FIVE-YEAR STRATEGIC PLAN 2008-2013
In March 2008, Ontario March of Dimes adopted a five-year strategic plan, Creating an Inclusive Society, which concluded in March, 2013. While not all of the 2008 goals were achieved, overall five-year performance met or exceeded most expectations:
- Gross revenue growth fell far short of the five-year target, due to the loss of a major contract in 2009. This constrained actual five-year growth to 4.2%, with total revenues of $92.8 million in 2012-2013 vs. a target of $113.5 million. Net performance, however, was far better than gross performance. Net fee revenue exceeded target by 37%, fund development net results were 63% higher than plan, while administrative costs were 8.5% lower than anticipated. As a result, we exceeded our growth in total net discretionary revenue over the past five years by 15.6%.
- In 2012-2013, the number of persons receiving our services exceeded 55,000, far higher than the 45,000 anticipated in 2008, while annual service hours exceeded 2 million as planned.
- March of Dimes continues to expand its constituency both geographically and demographically. Service and advocacy has grown nationally. We are serving many more consumers with cognitive, mental health, complex and multiple disabilities. As a result of an aging society, we have experienced a 50% growth in the number of consumers with arthritis, joint, muscular and back injuries. Sixty-two percent of the people we serve are over 55 years of age. Ninety percent of our consumers have annual incomes below $30,000, 77% below $20,000 and 30% below $10,000.
- Supporting caregivers was a goal of the 2008 plan and we have remained committed to this, organizing an international caregiver conference in 2011, developing our first caregiver peer support groups, and piloting a caregiver training program, in partnership with McMaster University and Victorian Order of Nurses Canada (VON Canada).
- Ontario March of Dimes, having incorporated a national subsidiary in 2001, realized its goal of becoming one single national entity and brand, March of Dimes Canada.
- In 2008, MOD made a commitment to build its base of volunteers. Strong success in this area has led to over 7,500 volunteers contributing 102,000 hours of service. This represents growth in our volunteer-delivered services such as Peer Support, DesignAbility®, BeFriending®, and our hospital visitation programs — Linking Survivors with Survivors and Peers Fostering Hope.
- Building stakeholder relationships was a key goal of the 2008 plan. Partnerships with both community organizations and for-profit businesses helped expand our services and resources. Internally, consumer satisfaction surveys and quality of working life studies showed very high satisfaction with March of Dimes by our service recipients and employees. We have developed action plans based on the very positive feedback to maintain and continue to improve satisfaction in the future.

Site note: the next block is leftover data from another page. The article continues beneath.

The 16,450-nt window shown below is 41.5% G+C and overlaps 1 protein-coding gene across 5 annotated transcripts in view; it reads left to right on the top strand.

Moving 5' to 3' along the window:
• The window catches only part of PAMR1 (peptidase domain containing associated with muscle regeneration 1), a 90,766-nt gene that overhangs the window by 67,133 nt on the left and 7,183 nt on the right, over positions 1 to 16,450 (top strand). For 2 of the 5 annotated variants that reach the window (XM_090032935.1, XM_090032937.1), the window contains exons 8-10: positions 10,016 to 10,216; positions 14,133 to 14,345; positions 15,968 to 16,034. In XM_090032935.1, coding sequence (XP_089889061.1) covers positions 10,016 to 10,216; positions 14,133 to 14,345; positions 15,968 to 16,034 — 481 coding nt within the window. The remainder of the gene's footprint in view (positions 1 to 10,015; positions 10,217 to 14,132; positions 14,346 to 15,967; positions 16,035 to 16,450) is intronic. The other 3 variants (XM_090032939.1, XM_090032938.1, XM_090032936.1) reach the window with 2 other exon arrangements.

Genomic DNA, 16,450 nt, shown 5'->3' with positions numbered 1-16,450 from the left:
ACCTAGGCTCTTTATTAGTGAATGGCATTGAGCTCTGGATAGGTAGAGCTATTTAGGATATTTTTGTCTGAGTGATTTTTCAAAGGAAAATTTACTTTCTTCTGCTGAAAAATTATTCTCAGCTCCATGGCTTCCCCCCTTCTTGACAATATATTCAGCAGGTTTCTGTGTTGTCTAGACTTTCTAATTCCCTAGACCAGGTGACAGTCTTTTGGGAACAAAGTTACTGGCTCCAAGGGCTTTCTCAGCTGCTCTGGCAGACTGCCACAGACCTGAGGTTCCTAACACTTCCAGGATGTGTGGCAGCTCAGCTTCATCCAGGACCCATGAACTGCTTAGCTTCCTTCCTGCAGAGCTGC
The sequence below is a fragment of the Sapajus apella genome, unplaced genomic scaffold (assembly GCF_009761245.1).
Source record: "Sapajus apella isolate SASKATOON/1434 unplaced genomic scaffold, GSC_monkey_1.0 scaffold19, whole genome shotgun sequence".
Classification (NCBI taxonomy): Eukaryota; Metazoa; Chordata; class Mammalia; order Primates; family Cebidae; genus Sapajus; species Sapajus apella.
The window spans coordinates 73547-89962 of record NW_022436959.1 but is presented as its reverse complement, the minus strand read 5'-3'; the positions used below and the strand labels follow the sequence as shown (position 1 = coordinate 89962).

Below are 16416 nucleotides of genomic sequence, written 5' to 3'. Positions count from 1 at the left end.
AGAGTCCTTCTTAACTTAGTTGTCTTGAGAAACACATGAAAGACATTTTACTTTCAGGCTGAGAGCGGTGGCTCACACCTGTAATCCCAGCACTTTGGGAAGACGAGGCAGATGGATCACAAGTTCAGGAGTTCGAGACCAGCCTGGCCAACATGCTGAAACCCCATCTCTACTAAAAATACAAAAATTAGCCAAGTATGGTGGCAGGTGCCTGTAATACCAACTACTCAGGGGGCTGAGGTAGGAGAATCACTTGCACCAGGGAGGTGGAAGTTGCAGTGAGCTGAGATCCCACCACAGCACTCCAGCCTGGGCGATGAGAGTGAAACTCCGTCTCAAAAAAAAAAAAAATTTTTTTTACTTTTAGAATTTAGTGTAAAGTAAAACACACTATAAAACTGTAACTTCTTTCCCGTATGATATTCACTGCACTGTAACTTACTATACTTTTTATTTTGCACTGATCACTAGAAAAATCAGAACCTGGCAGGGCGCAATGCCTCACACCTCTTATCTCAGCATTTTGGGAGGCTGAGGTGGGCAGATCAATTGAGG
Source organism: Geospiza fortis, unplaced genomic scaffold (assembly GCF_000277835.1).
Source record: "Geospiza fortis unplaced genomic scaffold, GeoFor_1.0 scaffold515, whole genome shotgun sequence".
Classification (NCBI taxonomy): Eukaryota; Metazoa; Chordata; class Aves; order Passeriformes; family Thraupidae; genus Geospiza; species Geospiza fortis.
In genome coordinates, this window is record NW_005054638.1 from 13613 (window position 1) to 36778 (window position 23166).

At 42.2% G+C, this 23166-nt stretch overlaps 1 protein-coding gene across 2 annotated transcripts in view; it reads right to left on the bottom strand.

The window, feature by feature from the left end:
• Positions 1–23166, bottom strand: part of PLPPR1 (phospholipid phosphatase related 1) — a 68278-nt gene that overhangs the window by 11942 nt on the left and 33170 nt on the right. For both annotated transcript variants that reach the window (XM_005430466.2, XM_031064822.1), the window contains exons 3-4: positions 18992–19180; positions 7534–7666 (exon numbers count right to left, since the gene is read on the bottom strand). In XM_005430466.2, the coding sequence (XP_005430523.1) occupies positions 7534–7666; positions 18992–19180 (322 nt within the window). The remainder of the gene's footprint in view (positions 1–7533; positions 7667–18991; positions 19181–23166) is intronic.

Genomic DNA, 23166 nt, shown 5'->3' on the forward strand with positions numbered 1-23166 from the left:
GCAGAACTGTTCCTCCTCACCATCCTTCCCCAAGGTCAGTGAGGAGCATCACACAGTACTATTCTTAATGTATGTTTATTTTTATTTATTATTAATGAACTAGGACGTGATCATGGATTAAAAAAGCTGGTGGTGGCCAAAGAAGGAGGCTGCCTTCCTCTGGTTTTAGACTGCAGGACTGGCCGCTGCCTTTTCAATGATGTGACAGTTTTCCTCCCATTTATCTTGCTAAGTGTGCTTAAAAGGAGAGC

- As planned, the implementation of new software and hardware has resulted in improved systems for accounting, payroll, scheduling, time and attendance management, contact management, internal communications and information sharing. We have also committed to a broader use of social media, which expanded over the past year.
Near the end of 2012-2013, the MOD Board of Directors approved a new strategic plan, Supporting Lifespan Community Living. There were no changes to the vision, mission or values of the organization though becoming national, nor have our core strategic directions changed. However, the new plan will focus on the following strategic priorities:
1. Supporting Lifespan Community Living:
Increasingly, people wish to remain in their homes, as active participants in their communities throughout their lives. This goal drives our service priorities and we believe will guide government funding decisions in the future.
2. Expanding MODC Services and Advocacy Nationally:
While MODC will continue to deliver and develop services in Ontario, our commitment to becoming a national organization will result in a broader range of MODC-delivered services across Canada in the coming years.
3. Building Alliances and Relationships to Strengthen the Community Service Sector in Ontario and Establish a Presence in Other Provinces:
Within Ontario, there is a growing demand by funders for greater accountability and capacity, which will result in consolidation and collaboration within the community services sector. We are committed to supporting this direction. Outside of Ontario, we recognize the need to consult and collaborate with government and community organizations to identify service gaps as well as acquiring an understanding of the regulatory and funding environments within which services will be developed and delivered.
4. Ensuring Financial Viability and Managing Risk in a Time of Service Expansion and Fiscal Uncertainty:
Over the past 35 years, March of Dimes has experienced 2,000% growth, 50% in the past decade. The impetus for this was an investment in community development in Ontario in the 1970s which led to subsequent rapid service growth. National expansion will provide new challenges to continued growth, requiring greater investment as well as incurring risk, as we build services and brand awareness.
5. Remaining a Sector Leader in Administrative Systems and Services:
As one of the larger organizations in the community services sector, our performance edge is defined, in part, by our administrative diversity, capacity and expertise. As funders become more focused on accountability, efficiency and return on investment, our unique mix of quality services, administrative capacity, infrastructure and cost effectiveness positions us as both a safe and reliable service provider and a support to smaller providers within our service sector.